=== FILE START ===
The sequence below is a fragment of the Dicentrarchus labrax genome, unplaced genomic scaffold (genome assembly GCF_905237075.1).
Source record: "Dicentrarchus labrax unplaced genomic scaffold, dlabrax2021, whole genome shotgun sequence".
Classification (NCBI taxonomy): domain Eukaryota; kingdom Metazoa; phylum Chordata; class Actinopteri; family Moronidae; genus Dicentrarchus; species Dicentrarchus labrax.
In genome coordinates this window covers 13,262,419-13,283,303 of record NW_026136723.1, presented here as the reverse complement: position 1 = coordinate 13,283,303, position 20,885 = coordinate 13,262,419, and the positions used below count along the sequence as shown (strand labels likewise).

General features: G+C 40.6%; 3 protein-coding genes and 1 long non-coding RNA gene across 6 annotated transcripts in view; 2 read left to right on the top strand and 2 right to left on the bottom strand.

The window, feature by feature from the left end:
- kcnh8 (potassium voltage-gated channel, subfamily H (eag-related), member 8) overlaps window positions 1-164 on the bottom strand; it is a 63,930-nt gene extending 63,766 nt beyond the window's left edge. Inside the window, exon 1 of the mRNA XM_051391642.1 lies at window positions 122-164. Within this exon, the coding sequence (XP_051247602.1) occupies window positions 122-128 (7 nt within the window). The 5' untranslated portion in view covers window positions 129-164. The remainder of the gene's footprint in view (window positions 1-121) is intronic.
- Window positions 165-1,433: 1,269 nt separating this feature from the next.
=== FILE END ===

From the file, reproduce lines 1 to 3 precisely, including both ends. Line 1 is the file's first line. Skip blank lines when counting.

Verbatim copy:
The sequence below is a fragment of the Dicentrarchus labrax genome, unplaced genomic scaffold (genome assembly GCF_905237075.1).
Source record: "Dicentrarchus labrax unplaced genomic scaffold, dlabrax2021, whole genome shotgun sequence".
Classification (NCBI taxonomy): domain Eukaryota; kingdom Metazoa; phylum Chordata; class Actinopteri; family Moronidae; genus Dicentrarchus; species Dicentrarchus labrax.